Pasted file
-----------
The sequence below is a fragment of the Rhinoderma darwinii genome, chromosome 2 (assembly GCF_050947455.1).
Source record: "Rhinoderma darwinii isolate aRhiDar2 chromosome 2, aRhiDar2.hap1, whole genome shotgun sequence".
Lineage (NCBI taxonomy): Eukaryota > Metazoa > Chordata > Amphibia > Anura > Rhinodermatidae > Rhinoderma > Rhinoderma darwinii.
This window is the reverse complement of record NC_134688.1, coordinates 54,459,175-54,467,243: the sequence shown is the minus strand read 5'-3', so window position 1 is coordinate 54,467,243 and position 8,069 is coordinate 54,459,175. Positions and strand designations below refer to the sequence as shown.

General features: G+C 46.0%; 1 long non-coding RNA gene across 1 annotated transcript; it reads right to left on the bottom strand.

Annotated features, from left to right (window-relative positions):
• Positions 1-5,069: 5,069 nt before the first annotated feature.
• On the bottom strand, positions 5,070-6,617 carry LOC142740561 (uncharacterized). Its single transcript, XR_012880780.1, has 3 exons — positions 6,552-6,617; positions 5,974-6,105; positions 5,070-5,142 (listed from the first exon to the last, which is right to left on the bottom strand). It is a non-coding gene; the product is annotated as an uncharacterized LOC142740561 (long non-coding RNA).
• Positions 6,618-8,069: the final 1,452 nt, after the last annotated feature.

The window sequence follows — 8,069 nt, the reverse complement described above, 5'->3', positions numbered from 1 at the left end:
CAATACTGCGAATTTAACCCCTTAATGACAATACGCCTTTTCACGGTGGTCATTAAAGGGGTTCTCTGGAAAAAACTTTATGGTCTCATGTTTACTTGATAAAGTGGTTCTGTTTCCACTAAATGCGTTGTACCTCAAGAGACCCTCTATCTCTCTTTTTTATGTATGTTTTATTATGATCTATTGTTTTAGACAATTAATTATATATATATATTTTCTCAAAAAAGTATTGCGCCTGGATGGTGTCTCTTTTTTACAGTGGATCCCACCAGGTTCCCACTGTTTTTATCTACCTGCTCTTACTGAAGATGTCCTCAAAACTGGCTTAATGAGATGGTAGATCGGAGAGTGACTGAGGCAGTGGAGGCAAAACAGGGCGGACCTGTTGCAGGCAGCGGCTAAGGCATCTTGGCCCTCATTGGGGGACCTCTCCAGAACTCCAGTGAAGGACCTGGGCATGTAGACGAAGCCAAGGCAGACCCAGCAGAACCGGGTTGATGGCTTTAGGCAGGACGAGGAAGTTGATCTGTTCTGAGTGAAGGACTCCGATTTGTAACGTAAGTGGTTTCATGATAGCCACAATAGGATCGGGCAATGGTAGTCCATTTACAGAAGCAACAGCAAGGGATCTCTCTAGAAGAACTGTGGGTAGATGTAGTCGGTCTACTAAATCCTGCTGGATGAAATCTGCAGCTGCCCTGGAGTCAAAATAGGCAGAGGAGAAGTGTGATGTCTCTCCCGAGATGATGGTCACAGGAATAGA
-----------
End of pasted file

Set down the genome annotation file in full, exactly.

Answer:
The sequence below is a fragment of the Rhinoderma darwinii genome, chromosome 2 (assembly GCF_050947455.1).
Source record: "Rhinoderma darwinii isolate aRhiDar2 chromosome 2, aRhiDar2.hap1, whole genome shotgun sequence".
Lineage (NCBI taxonomy): Eukaryota > Metazoa > Chordata > Amphibia > Anura > Rhinodermatidae > Rhinoderma > Rhinoderma darwinii.
This window is the reverse complement of record NC_134688.1, coordinates 54,459,175-54,467,243: the sequence shown is the minus strand read 5'-3', so window position 1 is coordinate 54,467,243 and position 8,069 is coordinate 54,459,175. Positions and strand designations below refer to the sequence as shown.

General features: G+C 46.0%; 1 long non-coding RNA gene across 1 annotated transcript; it reads right to left on the bottom strand.

Annotated features, from left to right (window-relative positions):
• Positions 1-5,069: 5,069 nt before the first annotated feature.
• On the bottom strand, positions 5,070-6,617 carry LOC142740561 (uncharacterized). Its single transcript, XR_012880780.1, has 3 exons — positions 6,552-6,617; positions 5,974-6,105; positions 5,070-5,142 (listed from the first exon to the last, which is right to left on the bottom strand). It is a non-coding gene; the product is annotated as an uncharacterized LOC142740561 (long non-coding RNA).
• Positions 6,618-8,069: the final 1,452 nt, after the last annotated feature.

The window sequence follows — 8,069 nt, the reverse complement described above, 5'->3', positions numbered from 1 at the left end:
CAATACTGCGAATTTAACCCCTTAATGACAATACGCCTTTTCACGGTGGTCATTAAAGGGGTTCTCTGGAAAAAACTTTATGGTCTCATGTTTACTTGATAAAGTGGTTCTGTTTCCACTAAATGCGTTGTACCTCAAGAGACCCTCTATCTCTCTTTTTTATGTATGTTTTATTATGATCTATTGTTTTAGACAATTAATTATATATATATATTTTCTCAAAAAAGTATTGCGCCTGGATGGTGTCTCTTTTTTACAGTGGATCCCACCAGGTTCCCACTGTTTTTATCTACCTGCTCTTACTGAAGATGTCCTCAAAACTGGCTTAATGAGATGGTAGATCGGAGAGTGACTGAGGCAGTGGAGGCAAAACAGGGCGGACCTGTTGCAGGCAGCGGCTAAGGCATCTTGGCCCTCATTGGGGGACCTCTCCAGAACTCCAGTGAAGGACCTGGGCATGTAGACGAAGCCAAGGCAGACCCAGCAGAACCGGGTTGATGGCTTTAGGCAGGACGAGGAAGTTGATCTGTTCTGAGTGAAGGACTCCGATTTGTAACGTAAGTGGTTTCATGATAGCCACAATAGGATCGGGCAATGGTAGTCCATTTACAGAAGCAACAGCAAGGGATCTCTCTAGAAGAACTGTGGGTAGATGTAGTCGGTCTACTAAATCCTGCTGGATGAAATCTGCAGCTGCCCTGGAGTCAAAATAGGCAGAGGAGAAGTGTGATGTCTCTCCCGAGATGATGGTCACAGGAATAGA